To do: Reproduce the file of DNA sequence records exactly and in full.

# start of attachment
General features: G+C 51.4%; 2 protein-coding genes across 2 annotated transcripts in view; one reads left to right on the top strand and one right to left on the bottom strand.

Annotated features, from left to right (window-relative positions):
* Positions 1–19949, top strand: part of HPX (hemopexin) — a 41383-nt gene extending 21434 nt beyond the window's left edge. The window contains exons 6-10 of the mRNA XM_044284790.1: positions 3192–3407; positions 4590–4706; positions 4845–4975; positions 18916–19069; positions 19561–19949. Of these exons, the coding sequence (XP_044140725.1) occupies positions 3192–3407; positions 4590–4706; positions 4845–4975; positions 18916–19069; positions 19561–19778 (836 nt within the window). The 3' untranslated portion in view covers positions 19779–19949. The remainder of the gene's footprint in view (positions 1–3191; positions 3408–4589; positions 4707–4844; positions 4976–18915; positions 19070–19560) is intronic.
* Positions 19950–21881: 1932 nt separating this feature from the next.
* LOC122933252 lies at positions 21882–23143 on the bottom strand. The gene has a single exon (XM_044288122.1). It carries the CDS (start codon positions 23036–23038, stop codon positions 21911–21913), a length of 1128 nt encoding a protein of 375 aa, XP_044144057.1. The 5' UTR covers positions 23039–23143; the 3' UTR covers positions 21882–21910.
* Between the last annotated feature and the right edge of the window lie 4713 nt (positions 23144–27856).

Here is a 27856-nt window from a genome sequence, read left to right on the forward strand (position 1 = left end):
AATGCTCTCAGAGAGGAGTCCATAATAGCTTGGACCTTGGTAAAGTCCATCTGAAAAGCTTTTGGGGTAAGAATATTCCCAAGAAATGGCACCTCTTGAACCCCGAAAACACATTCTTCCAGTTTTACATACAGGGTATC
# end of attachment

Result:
General features: G+C 51.4%; 2 protein-coding genes across 2 annotated transcripts in view; one reads left to right on the top strand and one right to left on the bottom strand.

Annotated features, from left to right (window-relative positions):
* Positions 1–19949, top strand: part of HPX (hemopexin) — a 41383-nt gene extending 21434 nt beyond the window's left edge. The window contains exons 6-10 of the mRNA XM_044284790.1: positions 3192–3407; positions 4590–4706; positions 4845–4975; positions 18916–19069; positions 19561–19949. Of these exons, the coding sequence (XP_044140725.1) occupies positions 3192–3407; positions 4590–4706; positions 4845–4975; positions 18916–19069; positions 19561–19778 (836 nt within the window). The 3' untranslated portion in view covers positions 19779–19949. The remainder of the gene's footprint in view (positions 1–3191; positions 3408–4589; positions 4707–4844; positions 4976–18915; positions 19070–19560) is intronic.
* Positions 19950–21881: 1932 nt separating this feature from the next.
* LOC122933252 lies at positions 21882–23143 on the bottom strand. The gene has a single exon (XM_044288122.1). It carries the CDS (start codon positions 23036–23038, stop codon positions 21911–21913), a length of 1128 nt encoding a protein of 375 aa, XP_044144057.1. The 5' UTR covers positions 23039–23143; the 3' UTR covers positions 21882–21910.
* Between the last annotated feature and the right edge of the window lie 4713 nt (positions 23144–27856).

Here is a 27856-nt window from a genome sequence, read left to right on the forward strand (position 1 = left end):
AATGCTCTCAGAGAGGAGTCCATAATAGCTTGGACCTTGGTAAAGTCCATCTGAAAAGCTTTTGGGGTAAGAATATTCCCAAGAAATGGCACCTCTTGAACCCCGAAAACACATTCTTCCAGTTTTACATACAGGGTATC